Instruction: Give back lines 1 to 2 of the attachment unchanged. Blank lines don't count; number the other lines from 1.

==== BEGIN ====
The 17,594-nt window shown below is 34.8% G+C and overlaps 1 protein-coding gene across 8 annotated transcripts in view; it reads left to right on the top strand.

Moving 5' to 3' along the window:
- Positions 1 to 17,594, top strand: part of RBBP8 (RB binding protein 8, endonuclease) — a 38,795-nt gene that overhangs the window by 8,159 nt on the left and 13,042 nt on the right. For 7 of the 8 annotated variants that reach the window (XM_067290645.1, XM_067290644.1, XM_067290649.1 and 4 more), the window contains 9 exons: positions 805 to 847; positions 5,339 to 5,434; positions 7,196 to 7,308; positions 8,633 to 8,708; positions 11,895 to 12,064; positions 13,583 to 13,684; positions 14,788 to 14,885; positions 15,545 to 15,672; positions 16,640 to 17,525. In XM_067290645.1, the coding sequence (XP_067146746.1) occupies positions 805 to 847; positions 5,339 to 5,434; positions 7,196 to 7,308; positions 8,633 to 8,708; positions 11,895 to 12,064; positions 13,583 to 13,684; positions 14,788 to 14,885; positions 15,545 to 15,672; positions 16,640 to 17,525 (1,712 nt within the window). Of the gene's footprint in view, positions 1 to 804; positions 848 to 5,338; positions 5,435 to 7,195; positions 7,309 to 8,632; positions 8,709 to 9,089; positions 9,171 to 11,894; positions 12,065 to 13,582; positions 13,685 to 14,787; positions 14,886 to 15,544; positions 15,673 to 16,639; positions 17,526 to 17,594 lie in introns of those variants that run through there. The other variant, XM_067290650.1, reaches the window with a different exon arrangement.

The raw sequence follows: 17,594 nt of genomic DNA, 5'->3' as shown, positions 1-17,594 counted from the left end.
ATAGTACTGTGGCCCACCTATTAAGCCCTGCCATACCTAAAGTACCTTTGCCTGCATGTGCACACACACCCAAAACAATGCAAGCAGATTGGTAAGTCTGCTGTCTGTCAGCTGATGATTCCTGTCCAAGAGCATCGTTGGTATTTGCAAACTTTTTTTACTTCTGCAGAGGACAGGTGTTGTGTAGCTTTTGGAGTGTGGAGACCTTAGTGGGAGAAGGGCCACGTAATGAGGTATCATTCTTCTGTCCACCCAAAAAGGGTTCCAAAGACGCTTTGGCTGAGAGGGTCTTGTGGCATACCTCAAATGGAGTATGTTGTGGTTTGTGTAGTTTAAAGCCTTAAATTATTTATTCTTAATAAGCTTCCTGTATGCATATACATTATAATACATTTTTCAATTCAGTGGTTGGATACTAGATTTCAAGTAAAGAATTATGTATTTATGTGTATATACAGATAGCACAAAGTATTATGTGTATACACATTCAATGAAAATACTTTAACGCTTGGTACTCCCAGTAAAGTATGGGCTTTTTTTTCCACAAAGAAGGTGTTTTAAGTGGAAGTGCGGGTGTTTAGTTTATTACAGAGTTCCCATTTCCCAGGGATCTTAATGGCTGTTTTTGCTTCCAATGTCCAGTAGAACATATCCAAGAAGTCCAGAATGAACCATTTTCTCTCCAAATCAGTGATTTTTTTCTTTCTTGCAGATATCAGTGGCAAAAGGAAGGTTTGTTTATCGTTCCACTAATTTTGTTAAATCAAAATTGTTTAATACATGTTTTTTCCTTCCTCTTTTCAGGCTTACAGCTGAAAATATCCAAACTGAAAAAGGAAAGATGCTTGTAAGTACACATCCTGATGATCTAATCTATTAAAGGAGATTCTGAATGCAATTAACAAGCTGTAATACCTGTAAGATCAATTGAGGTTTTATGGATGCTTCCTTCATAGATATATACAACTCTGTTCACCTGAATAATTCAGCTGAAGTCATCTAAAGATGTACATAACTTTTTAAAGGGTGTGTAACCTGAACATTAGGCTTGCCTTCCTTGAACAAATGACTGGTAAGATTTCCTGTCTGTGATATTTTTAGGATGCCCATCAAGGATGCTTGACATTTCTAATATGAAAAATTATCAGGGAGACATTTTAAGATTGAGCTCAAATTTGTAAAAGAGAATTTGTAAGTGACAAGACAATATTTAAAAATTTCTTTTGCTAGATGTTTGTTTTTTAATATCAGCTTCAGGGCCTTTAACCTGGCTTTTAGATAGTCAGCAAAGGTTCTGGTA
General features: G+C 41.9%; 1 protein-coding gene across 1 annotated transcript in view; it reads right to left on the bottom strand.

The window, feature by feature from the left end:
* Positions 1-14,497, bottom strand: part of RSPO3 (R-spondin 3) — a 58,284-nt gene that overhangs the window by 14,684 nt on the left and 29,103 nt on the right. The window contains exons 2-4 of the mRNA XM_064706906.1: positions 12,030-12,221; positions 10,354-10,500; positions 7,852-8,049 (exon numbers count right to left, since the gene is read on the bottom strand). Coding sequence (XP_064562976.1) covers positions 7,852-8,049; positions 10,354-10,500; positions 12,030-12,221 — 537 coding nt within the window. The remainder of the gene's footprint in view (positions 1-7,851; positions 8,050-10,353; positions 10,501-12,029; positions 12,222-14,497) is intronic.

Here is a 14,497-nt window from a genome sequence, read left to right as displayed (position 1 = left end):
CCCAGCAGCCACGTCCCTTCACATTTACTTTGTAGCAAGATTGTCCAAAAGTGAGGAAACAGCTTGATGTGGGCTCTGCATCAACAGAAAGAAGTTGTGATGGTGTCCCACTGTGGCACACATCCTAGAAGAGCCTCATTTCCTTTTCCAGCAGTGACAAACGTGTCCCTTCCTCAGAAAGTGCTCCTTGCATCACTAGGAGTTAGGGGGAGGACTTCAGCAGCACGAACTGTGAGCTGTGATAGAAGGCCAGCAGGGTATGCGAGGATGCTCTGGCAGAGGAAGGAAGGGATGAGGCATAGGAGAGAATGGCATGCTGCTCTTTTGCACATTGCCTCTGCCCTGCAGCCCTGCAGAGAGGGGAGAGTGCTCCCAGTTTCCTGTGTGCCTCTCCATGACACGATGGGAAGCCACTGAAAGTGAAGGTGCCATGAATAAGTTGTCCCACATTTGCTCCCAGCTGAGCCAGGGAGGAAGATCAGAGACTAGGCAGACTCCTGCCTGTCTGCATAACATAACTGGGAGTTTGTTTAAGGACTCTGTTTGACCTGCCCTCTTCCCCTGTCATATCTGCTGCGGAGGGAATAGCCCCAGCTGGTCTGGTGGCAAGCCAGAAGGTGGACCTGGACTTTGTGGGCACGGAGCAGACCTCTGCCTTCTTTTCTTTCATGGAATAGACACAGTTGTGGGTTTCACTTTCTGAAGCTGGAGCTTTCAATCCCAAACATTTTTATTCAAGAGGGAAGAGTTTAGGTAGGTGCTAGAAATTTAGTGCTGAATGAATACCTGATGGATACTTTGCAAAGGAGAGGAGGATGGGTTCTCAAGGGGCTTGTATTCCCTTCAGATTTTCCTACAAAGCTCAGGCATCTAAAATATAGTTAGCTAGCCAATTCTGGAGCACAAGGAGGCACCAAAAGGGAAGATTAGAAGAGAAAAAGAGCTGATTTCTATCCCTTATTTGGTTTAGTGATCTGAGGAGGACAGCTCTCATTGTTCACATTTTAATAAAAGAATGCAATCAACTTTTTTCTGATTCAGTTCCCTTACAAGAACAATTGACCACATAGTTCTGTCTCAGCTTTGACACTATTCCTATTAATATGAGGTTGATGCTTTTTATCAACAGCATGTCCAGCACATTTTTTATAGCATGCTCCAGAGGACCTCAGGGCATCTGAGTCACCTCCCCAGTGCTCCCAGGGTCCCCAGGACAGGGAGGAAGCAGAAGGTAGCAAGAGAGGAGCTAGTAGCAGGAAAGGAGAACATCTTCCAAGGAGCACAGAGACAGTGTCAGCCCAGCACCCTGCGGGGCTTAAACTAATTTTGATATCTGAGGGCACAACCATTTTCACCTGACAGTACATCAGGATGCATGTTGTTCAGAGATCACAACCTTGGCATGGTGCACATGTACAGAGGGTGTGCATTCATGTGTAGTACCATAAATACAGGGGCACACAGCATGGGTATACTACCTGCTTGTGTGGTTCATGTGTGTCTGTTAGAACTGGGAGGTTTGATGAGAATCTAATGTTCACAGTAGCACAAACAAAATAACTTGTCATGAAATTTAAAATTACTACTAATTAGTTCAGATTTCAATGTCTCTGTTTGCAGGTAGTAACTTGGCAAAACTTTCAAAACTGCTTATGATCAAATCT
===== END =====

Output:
The 17,594-nt window shown below is 34.8% G+C and overlaps 1 protein-coding gene across 8 annotated transcripts in view; it reads left to right on the top strand.

Moving 5' to 3' along the window: